We continue our look back at the Silkmen stars of yesteryear by featuring a striker who helped the club navigate through the most difficult of times.
Simon John Yeo was born in Stockport in 1973. Unlike many ex-Silkmen on our list, Simon didn’t immediately feel the draw of the game, instead choosing to join the army at the age of 19. He joined the 22nd (Cheshire) Regiment and was immediately deployed to Bosnia on United Nations peace-keeping duties.
It was whilst on another deployment in Northern Ireland that Simon’s footballing career began. Based in County Tyrone, he turned out for local team Fivemiletown United before signing a twelve month deal with Ards in September 1997.
Scoring three times in seven appearances, Simon's contract was cancelled after only a month to allow him to return to England and join Curzon Ashton.
Simon was to head back to Northern Ireland almost immediately, joining Coleraine the following month. It was a controversial move, with Ards manager Roy Coyle claiming Simon had “stitched him up” after he had allowed the striker to return to England. Simon argued that Coleraine had got in touch after he had scored four goals in as many games for Curzon, offering to fly him over from Manchester for matches.
Staying at Coleraine for the rest of the 1997/98 season Simon continued to notch up the goals, adding another six to his tally. He came back to England to join Northern Premier League side Hyde in 1998. Going straight out on loan to local side Atherton Collieries, he scored an impressive five times in just three games before being sidelined for a short time with an ankle injury.
Simon was recalled to Hyde and scored twice on his debut against Leigh RMI in December 1998. The next four years at Ewen Fields were to prove prolific and after scoring over one hundred goals for the club, he caught the eye of Lincoln City manager, Keith Alexander.
Moving to Sincil Bank in May 2002, Simon was quickly to become a cult hero for The Imps. He scored some memorable and crucial goals, the first of which came on the final day of the 2002/03 season. Lincoln were 1 - 0 down against Torquay United, with another former Silkman Martin Gritton putting the visitors ahead in the 31st minute.
Coming on as a first half substitute, Simon’s 86th minute strike put Lincoln level and secured a place in the Division Three playoffs.
“We went one down and things weren’t looking good” he later recalled. “Then Keith says to me ‘just do what you do best and score’. I said to him ‘yeah, I’m going to score mate’, and I did!”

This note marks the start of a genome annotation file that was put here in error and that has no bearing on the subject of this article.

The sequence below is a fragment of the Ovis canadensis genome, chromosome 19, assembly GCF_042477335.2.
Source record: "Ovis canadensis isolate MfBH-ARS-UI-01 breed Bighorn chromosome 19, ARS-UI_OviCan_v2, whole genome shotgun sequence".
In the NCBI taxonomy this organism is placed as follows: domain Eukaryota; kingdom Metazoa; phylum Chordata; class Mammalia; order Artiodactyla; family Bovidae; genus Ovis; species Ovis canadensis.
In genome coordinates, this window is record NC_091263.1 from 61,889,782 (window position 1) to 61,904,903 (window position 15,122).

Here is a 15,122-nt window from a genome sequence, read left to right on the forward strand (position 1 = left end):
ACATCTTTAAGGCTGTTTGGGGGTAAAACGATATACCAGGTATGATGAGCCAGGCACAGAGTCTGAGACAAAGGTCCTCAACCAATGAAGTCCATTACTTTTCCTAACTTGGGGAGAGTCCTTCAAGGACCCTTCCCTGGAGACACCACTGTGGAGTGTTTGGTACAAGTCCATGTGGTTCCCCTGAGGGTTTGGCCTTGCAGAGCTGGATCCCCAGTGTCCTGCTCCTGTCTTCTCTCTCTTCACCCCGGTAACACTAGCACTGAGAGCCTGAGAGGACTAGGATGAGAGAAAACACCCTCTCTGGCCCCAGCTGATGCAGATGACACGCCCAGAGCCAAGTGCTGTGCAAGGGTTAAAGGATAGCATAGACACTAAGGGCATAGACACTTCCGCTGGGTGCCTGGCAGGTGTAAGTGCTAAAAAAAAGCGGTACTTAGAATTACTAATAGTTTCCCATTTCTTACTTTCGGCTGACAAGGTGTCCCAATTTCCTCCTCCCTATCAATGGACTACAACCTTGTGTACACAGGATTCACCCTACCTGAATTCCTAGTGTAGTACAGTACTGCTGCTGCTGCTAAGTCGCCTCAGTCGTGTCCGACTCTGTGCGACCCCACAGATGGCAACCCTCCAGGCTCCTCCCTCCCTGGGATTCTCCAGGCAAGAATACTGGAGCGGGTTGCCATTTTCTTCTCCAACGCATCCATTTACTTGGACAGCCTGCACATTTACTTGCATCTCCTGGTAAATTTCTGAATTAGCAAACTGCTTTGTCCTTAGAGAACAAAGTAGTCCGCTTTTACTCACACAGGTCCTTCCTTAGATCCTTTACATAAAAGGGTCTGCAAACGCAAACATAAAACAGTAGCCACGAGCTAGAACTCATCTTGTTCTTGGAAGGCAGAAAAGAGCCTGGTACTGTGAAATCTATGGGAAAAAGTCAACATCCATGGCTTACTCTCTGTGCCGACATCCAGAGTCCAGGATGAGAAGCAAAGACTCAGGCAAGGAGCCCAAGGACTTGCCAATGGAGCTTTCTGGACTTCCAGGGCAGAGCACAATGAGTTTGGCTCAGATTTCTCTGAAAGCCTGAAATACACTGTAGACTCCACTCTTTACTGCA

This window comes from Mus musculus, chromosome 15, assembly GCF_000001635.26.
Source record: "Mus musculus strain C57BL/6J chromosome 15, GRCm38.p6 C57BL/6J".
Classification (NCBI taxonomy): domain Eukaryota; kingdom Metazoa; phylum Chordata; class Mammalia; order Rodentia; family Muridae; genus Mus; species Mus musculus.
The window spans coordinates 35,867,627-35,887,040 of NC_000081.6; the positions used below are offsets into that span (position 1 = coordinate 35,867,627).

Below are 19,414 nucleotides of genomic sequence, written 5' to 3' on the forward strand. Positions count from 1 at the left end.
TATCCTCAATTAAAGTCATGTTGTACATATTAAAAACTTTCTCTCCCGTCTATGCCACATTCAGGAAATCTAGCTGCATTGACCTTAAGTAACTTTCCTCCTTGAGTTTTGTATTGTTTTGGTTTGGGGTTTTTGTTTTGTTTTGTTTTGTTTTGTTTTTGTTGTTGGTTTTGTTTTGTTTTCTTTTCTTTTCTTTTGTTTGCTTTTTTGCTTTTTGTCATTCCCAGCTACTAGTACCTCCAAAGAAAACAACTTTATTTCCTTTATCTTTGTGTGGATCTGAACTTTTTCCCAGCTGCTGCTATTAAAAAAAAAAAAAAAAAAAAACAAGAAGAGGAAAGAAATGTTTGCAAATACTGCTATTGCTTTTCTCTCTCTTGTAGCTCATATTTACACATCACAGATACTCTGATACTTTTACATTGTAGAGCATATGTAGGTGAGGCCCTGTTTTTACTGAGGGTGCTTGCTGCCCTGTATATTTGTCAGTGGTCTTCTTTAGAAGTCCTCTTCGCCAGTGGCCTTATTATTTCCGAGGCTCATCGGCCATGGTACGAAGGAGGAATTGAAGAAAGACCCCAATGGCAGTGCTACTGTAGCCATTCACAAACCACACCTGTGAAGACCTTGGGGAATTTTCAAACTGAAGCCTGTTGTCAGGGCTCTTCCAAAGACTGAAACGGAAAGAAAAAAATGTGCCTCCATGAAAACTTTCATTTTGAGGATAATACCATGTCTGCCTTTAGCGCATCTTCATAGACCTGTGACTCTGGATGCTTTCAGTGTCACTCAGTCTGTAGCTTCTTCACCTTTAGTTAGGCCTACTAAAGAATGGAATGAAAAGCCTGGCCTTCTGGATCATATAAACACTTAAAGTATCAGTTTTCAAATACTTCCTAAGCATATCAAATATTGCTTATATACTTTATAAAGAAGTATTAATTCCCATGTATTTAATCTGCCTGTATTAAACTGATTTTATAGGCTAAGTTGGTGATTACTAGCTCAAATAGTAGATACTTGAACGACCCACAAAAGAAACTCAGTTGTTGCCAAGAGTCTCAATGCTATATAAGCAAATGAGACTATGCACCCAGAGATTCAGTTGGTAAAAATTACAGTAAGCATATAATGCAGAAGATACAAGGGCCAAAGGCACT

“It was a ball over the top from Butch [Richard Butcher] I think. I saw it come over my head and I like my volleys so I just hit it.”
That crucial strike kick-starting Simon’s love affair with Lincoln, as the goals starting to come thick and fast.
Coming on from the bench in the first leg of the play-off semi-final against Scunthorpe United a few weeks later, Simon scored twice to help give Lincoln a 5 - 3 advantage. Another goal in the second leg secured Lincoln’s place in the final.
Simon was to leave Lincoln at the end of the 2004/05 season, albeit for a short time. Now 32, he went to New Zealand to sign for the New Zealand Knights before returning to the UK and re-signing for Lincoln in January 2006. He made only twelve appearances for The Imps this time round, but still managed to score thirteen times!
The next few years involved quite a bit of movement, with short spells with Peterborough, Chester City and Bury. Often linking up with former Lincoln manager and friend Keith Alexander, he followed "Big Keef" to the Moss Rose - signing for The Silkmen in the summer of 2008.
In his singular Silkmen season Simon continued to find the net with some majestic strikes - including one against his old club Lincoln in the October of that year. After a promising start the goals started to dry up, along with playing opportunities and he announced his retirement from football in 2009, aged 36.
Retirement didn’t last long however, as Simon joined non-league side Droylsden. He spent some time with both Harrogate Town and New Mills over the next few years, before returning to the Moss for a second time.
In 2011 Macclesfield Town was engulfed in grief following the sad deaths of both Richard Butcher and Keith Alexander. With Keith’s right hand man Gary Simpson taking the helm, he contacted Simon for help. Simon was working at Manchester Airport and agreed to
combine his duties there with a return to the Moss in a background capacity for the remainder of the season.
"Simon's a real live wire and a good person to have around the dressing room.” Gary told the club website.
“The last week has been tough for everyone in light of Richard's death and I just don't know how the lads are going to react."
The likeable striker helped Gary and the players navigate a tough time for the club, using his experience and knowledge of the game to bring the team together.
Together with his goal scoring prowess and positive attitude, Simon has truly earned his spot in the Silkmen history books